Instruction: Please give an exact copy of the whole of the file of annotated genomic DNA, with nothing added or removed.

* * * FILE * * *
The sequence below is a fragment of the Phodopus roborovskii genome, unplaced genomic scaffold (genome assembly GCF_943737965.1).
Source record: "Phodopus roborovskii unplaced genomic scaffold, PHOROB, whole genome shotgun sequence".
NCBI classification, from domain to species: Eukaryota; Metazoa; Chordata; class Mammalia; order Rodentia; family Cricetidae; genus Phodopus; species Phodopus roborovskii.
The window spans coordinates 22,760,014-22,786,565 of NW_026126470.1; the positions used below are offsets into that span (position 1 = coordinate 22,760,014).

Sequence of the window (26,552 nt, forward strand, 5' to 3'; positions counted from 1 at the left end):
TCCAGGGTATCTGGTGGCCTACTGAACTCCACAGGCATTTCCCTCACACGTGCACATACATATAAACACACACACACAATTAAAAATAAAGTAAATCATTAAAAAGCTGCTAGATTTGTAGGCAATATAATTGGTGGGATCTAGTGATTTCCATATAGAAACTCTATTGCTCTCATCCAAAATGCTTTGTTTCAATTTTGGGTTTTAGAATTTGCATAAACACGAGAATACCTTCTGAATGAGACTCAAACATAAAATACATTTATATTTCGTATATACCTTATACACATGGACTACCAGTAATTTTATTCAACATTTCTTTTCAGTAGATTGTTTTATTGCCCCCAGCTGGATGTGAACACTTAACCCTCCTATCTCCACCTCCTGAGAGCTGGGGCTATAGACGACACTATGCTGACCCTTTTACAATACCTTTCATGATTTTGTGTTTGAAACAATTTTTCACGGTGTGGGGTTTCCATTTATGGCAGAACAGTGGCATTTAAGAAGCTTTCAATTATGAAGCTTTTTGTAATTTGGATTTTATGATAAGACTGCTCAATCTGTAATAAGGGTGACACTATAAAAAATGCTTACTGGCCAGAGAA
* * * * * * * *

The sequence below is a fragment of the Phodopus roborovskii genome, unplaced genomic scaffold (genome assembly GCF_943737965.1).
Source record: "Phodopus roborovskii unplaced genomic scaffold, PHOROB, whole genome shotgun sequence".
NCBI classification, from domain to species: Eukaryota; Metazoa; Chordata; class Mammalia; order Rodentia; family Cricetidae; genus Phodopus; species Phodopus roborovskii.
The window spans coordinates 22,760,014-22,786,565 of NW_026126470.1; the positions used below are offsets into that span (position 1 = coordinate 22,760,014).

Sequence of the window (26,552 nt, forward strand, 5' to 3'; positions counted from 1 at the left end):
TCCAGGGTATCTGGTGGCCTACTGAACTCCACAGGCATTTCCCTCACACGTGCACATACATATAAACACACACACACAATTAAAAATAAAGTAAATCATTAAAAAGCTGCTAGATTTGTAGGCAATATAATTGGTGGGATCTAGTGATTTCCATATAGAAACTCTATTGCTCTCATCCAAAATGCTTTGTTTCAATTTTGGGTTTTAGAATTTGCATAAACACGAGAATACCTTCTGAATGAGACTCAAACATAAAATACATTTATATTTCGTATATACCTTATACACATGGACTACCAGTAATTTTATTCAACATTTCTTTTCAGTAGATTGTTTTATTGCCCCCAGCTGGATGTGAACACTTAACCCTCCTATCTCCACCTCCTGAGAGCTGGGGCTATAGACGACACTATGCTGACCCTTTTACAATACCTTTCATGATTTTGTGTTTGAAACAATTTTTCACGGTGTGGGGTTTCCATTTATGGCAGAACAGTGGCATTTAAGAAGCTTTCAATTATGAAGCTTTTTGTAATTTGGATTTTATGATAAGACTGCTCAATCTGTAATAAGGGTGACACTATAAAAAATGCTTACTGGCCAGAGAA